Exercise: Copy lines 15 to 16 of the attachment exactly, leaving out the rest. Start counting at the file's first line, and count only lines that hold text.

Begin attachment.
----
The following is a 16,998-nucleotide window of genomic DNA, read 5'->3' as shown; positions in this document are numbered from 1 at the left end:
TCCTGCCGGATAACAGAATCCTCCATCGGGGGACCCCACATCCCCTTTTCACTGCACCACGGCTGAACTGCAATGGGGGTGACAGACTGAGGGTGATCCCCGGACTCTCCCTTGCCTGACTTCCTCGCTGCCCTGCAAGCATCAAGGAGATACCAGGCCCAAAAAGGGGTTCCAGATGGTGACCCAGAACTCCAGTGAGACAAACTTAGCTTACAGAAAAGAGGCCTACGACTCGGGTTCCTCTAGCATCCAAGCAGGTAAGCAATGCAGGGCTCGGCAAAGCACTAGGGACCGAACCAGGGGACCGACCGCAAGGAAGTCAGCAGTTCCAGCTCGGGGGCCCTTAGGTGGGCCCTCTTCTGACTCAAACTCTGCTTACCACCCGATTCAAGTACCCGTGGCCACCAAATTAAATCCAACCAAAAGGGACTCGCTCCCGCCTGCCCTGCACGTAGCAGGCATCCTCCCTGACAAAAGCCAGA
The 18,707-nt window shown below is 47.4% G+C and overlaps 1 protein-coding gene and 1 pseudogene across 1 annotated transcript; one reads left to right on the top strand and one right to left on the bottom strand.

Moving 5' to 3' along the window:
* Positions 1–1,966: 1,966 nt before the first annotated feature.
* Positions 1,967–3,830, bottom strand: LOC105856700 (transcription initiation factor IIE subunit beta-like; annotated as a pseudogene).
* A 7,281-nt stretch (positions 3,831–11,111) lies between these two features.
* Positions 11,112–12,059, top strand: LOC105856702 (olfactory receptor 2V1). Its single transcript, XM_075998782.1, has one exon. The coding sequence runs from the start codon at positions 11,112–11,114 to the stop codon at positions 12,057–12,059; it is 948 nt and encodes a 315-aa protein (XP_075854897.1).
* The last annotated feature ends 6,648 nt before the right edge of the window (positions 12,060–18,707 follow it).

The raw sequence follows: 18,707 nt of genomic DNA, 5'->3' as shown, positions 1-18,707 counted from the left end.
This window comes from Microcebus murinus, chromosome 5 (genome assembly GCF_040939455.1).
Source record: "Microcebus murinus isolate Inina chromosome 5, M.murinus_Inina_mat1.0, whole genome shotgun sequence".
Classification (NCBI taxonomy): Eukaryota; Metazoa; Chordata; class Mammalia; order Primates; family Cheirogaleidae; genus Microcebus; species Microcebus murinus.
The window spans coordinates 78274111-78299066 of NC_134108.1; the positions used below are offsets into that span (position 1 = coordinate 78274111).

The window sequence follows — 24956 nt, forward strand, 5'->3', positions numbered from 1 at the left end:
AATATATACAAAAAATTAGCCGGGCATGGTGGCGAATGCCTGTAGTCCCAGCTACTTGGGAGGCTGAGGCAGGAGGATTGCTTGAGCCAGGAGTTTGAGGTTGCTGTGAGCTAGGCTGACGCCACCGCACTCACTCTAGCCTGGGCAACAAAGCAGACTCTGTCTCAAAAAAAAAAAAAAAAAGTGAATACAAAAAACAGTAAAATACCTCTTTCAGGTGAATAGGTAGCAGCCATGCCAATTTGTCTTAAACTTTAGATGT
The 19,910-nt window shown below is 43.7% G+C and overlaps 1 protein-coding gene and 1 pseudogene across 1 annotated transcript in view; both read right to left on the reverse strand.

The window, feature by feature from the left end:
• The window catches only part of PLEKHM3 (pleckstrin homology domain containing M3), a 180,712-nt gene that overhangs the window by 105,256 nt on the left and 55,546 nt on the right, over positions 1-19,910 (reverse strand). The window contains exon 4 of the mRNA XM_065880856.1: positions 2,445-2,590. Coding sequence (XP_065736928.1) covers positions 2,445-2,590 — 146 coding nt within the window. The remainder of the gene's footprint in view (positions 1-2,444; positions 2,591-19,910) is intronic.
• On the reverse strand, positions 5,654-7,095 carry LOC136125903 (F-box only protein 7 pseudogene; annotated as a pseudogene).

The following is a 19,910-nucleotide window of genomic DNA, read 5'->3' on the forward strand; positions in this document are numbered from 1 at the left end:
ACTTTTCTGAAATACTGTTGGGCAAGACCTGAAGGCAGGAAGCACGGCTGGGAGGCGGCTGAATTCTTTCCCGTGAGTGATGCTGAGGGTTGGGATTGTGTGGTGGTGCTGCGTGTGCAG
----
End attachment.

The window sequence follows — 24956 nt, forward strand, 5'->3', positions numbered from 1 at the left end:
AATATATACAAAAAATTAGCCGGGCATGGTGGCGAATGCCTGTAGTCCCAGCTACTTGGGAGGCTGAGGCAGGAGGATTGCTTGAGCCAGGAGTTTGAGGTTGCTGTGAGCTAGGCTGACGCCACCGCACTCACTCTAGCCTGGGCAACAAAGCAGACTCTGTCTCAAAAAAAAAAAAAAAAAGTGAATACAAAAAACAGTAAAATACCTCTTTCAGGTGAATAGGTAGCAGCCATGCCAATTTGTCTTAAACTTTAGATGT